Looking for balance

in International Film Festival Mannheim Heidelberg

by Natalia Serebriakova

The Mannheim-Heidelberg Film Festival is the oldest in Germany. This year, its brilliant competition program On the Rise included 16 films, all dramatic to varying degrees, which, in one way or another, surprised, touched, or made people think.


Animal (Sofia Exarchou)

This Greek film about a group of animators in an expensive hotel tells the story of Kaya, a middle-aged dancer who, since childhood, wanted to be like Madonna. The plot develops in the summer, the season when new animators arrive at the resort. Some are from Germany, some are from Kazakhstan, and one girl, Eva, is from Poland. Between grueling rehearsals and dazzling public performances, Kaya and Eva socialize, drink with colleagues, and relax after work. A friendship develops between the two women based on support and mutual understanding. One day, Kaya injures her leg, and every evening, it becomes more and more difficult for her to go on stage. She runs to a bar next door, where, pretending to be an ordinary tourist, she sings karaoke and meets the Austrian Jonas. This fleeting meeting changes her attitude towards her work. Director Sofia Exarchou worked on the script for a long time, thought through musical numbers, and painstakingly studied Eastern European languages ​​along with her actors, many of whom are professional dancers. The result is a very touching, bright story about the other side of the entertainment industry. Animal is a film about how artists give a piece of themselves to the audience every time they perform.


Bitten (Romain de Saint-Blanquat)

In the mid-60s in France, 17-year-old Francoise studies at a Catholic school for girls. One day, she wakes up in a cold sweat from a terrible nightmare – she dreams that she will die on this very day and burn in a fire, like Joan of Arc. She shares her dream with her friend, and they decide at all costs to run away to a party where there will be boys. Françoise wants to lose her virginity on her last day of life. A random fellow traveler, a man with a scar who served in Algeria, takes the girls to a country house for a party. At the party, everything does not go according to plan; a friend meets an attractive young man and leaves Françoise alone. A girl gets drunk alone and meets a vampire. This film, full of teenage adventures, talks a lot about fate and the signs it presents. The main character is a foolish girl who believes in dreams and predictions. However, in the end, she manages to overcome her fatal fate. The film has a lovely soundtrack of retro British pop songs and impressive costume design.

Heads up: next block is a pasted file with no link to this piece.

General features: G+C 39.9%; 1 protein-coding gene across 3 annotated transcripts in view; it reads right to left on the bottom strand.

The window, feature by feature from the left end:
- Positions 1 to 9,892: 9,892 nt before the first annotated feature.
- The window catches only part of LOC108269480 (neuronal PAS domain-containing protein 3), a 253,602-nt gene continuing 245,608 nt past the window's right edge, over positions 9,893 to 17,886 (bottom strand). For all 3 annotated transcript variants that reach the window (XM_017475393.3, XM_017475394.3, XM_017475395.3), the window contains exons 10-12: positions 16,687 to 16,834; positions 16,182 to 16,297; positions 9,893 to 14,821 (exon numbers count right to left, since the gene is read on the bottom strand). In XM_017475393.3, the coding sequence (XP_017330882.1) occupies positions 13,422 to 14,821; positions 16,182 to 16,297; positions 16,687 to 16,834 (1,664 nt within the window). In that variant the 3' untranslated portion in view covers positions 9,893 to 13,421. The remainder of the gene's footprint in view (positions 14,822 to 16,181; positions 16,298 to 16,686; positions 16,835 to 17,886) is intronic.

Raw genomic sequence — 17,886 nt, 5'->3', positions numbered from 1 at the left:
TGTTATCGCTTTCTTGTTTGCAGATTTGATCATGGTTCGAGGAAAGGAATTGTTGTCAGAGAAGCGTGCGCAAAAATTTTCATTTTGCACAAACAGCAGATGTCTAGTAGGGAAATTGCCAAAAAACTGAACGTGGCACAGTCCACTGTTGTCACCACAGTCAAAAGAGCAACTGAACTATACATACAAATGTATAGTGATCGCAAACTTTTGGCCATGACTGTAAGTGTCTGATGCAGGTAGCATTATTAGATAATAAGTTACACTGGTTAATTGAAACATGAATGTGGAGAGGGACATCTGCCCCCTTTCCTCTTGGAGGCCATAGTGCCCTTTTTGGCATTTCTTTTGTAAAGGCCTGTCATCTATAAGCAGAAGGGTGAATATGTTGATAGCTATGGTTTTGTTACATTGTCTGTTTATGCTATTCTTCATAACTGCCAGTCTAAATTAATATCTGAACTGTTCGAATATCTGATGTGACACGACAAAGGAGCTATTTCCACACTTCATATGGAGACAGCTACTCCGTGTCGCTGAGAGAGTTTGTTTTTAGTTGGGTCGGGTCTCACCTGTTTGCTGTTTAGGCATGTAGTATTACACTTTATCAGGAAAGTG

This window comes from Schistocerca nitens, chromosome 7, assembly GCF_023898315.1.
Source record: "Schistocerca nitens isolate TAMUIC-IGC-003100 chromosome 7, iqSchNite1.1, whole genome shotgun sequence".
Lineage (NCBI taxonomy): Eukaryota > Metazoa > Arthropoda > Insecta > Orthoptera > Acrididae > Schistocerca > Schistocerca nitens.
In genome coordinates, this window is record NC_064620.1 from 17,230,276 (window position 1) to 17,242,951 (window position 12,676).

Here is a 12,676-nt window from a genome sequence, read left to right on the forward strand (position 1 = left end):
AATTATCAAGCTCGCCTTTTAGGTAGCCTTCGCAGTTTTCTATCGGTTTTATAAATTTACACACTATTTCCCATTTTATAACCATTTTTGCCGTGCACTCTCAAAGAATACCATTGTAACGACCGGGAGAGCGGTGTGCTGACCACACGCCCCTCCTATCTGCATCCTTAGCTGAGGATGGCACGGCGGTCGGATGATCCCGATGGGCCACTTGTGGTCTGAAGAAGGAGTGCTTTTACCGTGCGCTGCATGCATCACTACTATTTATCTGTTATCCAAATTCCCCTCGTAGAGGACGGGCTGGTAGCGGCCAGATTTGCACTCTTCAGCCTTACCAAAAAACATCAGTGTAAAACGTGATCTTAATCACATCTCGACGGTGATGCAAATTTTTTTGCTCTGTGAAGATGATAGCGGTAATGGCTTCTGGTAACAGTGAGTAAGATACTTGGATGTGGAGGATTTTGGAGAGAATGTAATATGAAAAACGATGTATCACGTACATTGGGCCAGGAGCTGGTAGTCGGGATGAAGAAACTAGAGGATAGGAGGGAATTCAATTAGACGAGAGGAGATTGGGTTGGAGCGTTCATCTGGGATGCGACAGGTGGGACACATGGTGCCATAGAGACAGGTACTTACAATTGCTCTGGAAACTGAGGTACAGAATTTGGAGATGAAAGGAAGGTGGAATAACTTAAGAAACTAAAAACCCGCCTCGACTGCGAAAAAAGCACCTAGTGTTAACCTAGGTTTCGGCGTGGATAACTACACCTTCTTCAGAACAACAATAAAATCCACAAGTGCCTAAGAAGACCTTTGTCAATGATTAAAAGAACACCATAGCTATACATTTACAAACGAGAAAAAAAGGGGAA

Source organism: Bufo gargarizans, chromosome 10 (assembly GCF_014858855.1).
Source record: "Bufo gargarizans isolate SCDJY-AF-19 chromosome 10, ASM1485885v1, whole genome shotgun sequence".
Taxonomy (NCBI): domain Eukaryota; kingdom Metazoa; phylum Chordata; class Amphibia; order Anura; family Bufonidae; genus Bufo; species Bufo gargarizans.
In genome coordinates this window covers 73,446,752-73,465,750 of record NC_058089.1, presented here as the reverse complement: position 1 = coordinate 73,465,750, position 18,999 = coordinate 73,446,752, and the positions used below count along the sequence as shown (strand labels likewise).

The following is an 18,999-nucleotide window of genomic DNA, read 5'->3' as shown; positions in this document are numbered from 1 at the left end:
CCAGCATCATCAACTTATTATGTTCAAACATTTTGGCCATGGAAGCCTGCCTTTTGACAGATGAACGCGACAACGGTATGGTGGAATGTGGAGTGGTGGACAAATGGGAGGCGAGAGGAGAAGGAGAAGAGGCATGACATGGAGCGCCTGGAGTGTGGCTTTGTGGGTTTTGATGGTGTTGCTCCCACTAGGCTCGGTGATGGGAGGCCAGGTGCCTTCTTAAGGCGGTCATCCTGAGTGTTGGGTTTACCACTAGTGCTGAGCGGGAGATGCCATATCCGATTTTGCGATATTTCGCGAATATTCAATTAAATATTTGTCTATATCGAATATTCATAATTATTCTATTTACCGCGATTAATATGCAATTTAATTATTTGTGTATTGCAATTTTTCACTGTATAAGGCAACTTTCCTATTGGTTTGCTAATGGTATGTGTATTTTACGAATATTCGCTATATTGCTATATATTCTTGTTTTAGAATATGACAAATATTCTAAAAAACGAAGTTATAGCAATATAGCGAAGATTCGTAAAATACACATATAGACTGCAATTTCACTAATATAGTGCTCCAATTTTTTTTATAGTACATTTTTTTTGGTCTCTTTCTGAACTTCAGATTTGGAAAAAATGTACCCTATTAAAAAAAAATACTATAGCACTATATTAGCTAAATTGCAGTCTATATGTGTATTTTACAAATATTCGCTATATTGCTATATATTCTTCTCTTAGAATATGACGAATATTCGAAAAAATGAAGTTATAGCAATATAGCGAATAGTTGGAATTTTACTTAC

Dreaming & Dying (Nelson Yeo)

Three middle-aged people meet on the sea coast. These former classmates remember their school days together, full of pranks and adventures. Gradually, reality turns into a dream and fiction. This Singaporean director’s debut is like a cross between Hong Sang-soo’s conversation-filled films and Apichatpong Weerasethakul’s meditative films. The film features a talking fish, a mermaid man, and an unhappy love story with a tragic ending. This non-narrative story unfolds to the sounds of a dreamy soundtrack, filling the audience with melancholy.


An Endless Sunday (Alain Parroni)

Brenda and Alex are a couple of young people expecting a child. Together with his friend and companion Kevin, a graffiti artist, they explore Rome for entertainment. The carefree mood of this trio does not depend on the day of the week: it is always Sunday for them. However, when Alex gets a job and thinks about the future, this holiday of life ends. The film has stunning cinematography that will have audiences squeezing into their seats. An Endless Sunday is a relentless film about the lives of modern millennials left behind by social prospects.




Family Portrait (Lucy Kerr)

Katie’s extended family gathers at a villa in Texas, with her Polish boyfriend also visiting. For Barbara, Katie’s mother, the most important thing at this meeting is the creation of a family portrait. She gathers the family for breakfast, where the older daughters play with their small children, the husband discusses football, and Katie waits for the X hour – the promised photo. Suddenly, following the news that Cousin Katie has died, Barbara disappears. And no one seems to care. After a panic attack, only Katie goes into the forest to look for her mother. Director Lucy Kerr created her film inspired by the books of Edgar Allan Poe and the films of John Carpenter. Kerr is also passionate about Roland Barthes’s philosophy, which is reflected in some of the mise-en-scène and the general atmosphere of the film.


Hopeless (Kim Chang-hoon)

Yeon-gyu is a 17-year-old teenager who lives with his mother, half-sister, and stepfather in Seoul. His cruel stepfather often beats him, the guy (who are we talking about here? Yeon-gyu or the stepfather?) works part-time in a local cafe. Needing a large sum, Yeon-gyu turns to a young mafia boss and begins stealing motorcycles. Bloody and full of scenes of ultra-violence, the film by debutant Kim Chang-hoon is a kind of coming-of-age story, where the hero will commit more than one murder along the way. However, contrary to the film’s title, the ending is not without fragile hope.


In Flames (Zarrar Kahn)

Miriam lives with her mother and younger brother in a small Pakistani town. After her grandfather’s death, her manipulative uncle takes the family under his wing but expects an enormous reward. To escape from the gloomy family situation, Miriam increasingly goes out on dates with student Assad. But a serious accident happens, and this unsettles Miriam for a long time and takes away her desire to live. She becomes more and more close to her mother. Directed by Zarrar Kahn, the film is about how two generations of Pakistani women struggle with patriarchal pressure. The film won the festival’s top prize and was shot in the director’s hometown, who now lives in Canada.